Numbered Heads: Divide the class into teams of three to five students each. Have students on each team number off so each has a different number. Ask the students a question and give them a short time frame for solving it (~1 minute). Have team members work together on the answer and make sure everyone on the team knows it. Call a number at random. Students with that number should raise their hands to answer the question. If not all students with that number raise their hands, give the teams time to work a little longer. Example questions:

  • What is the force that pulls objects towards the center of the Earth? (Answer: Gravity)
  • Which of Newton's laws tells us that an object in motion tends to stay in motion and that the only way for an object to slow down, speed up, or turn is if a force acts on the object? (Answer: Newton's first law of motion.)
  • True or False: There is no gravity in space. (Answer: False)
  • What happens as the spacecraft speeds up? (Answer: The spacecraft eventually overpowers the gravitational pull of the Earth and leaves the Earth's orbit.)
  • An orbit is the balance between the velocity of the object and what force? (Answer: The planet's gravitational force.)
  • As velocity decreases, the object gets closer/further from Earth? (Answer: Closer)

Activity Extensions

Have students weigh different balloons and see if they can find a relationship between the mass of the balloon and the escape velocity. The students should see that a heavier balloon releases at a lower velocity. (Note: To see this result, the mass of the larger balloon must be significantly heavier — at least 50%.)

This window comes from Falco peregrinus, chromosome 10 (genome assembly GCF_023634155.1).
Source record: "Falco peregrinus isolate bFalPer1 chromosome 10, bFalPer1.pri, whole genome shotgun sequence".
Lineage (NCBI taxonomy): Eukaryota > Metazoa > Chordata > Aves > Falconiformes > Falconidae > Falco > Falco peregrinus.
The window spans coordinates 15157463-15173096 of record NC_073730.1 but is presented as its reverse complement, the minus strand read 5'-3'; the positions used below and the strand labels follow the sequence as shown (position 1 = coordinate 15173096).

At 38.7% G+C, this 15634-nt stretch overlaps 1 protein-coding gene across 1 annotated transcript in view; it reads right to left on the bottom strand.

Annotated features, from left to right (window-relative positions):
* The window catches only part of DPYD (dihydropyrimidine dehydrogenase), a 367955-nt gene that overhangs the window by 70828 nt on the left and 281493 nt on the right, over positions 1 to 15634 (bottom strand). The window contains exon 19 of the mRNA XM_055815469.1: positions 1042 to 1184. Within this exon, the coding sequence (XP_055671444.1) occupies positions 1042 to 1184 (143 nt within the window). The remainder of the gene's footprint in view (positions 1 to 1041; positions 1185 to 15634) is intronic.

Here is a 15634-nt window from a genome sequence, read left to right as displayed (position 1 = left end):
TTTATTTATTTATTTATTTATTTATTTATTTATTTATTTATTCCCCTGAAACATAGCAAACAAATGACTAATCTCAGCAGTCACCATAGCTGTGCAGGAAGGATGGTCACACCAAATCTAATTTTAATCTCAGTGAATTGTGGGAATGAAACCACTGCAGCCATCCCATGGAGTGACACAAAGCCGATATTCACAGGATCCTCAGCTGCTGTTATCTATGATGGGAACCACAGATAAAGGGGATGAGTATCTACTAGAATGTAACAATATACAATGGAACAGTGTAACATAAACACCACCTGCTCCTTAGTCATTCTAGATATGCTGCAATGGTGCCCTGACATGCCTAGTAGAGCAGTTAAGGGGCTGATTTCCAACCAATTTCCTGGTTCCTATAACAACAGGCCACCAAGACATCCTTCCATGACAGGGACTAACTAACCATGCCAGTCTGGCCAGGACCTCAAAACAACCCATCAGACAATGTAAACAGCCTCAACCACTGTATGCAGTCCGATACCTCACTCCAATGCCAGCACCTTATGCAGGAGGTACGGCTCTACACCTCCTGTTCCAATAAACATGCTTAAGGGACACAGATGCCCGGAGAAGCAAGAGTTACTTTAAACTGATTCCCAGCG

Wertz, James R. and Larson, Wiley J. Space Mission Analysis and Design, Third Edition, Space Technology Library, Volume 8, New York, NY: Publishing Company, 1999.


Geoffrey Hill; Daria Kotys-Schwartz; Chris Yakacki; Malinda Schaefer Zarske; Timothy M. Dittrich; Janet Yowell


© 2004 by Regents of the University of Colorado.

Supporting Program

Integrated Teaching and Learning Program, College of Engineering, University of Colorado Boulder


The contents of this digital library curriculum were developed under a grant from the Fund for the Improvement of Postsecondary Education (FIPSE), U.S. Department of Education, and National Science Foundation GK-12 grant no 0338326. However, these contents do not necessarily represent the policies of the Department of Education or National Science Foundation, and you should not assume endorsement by the federal government.

Last modified: July 17, 2017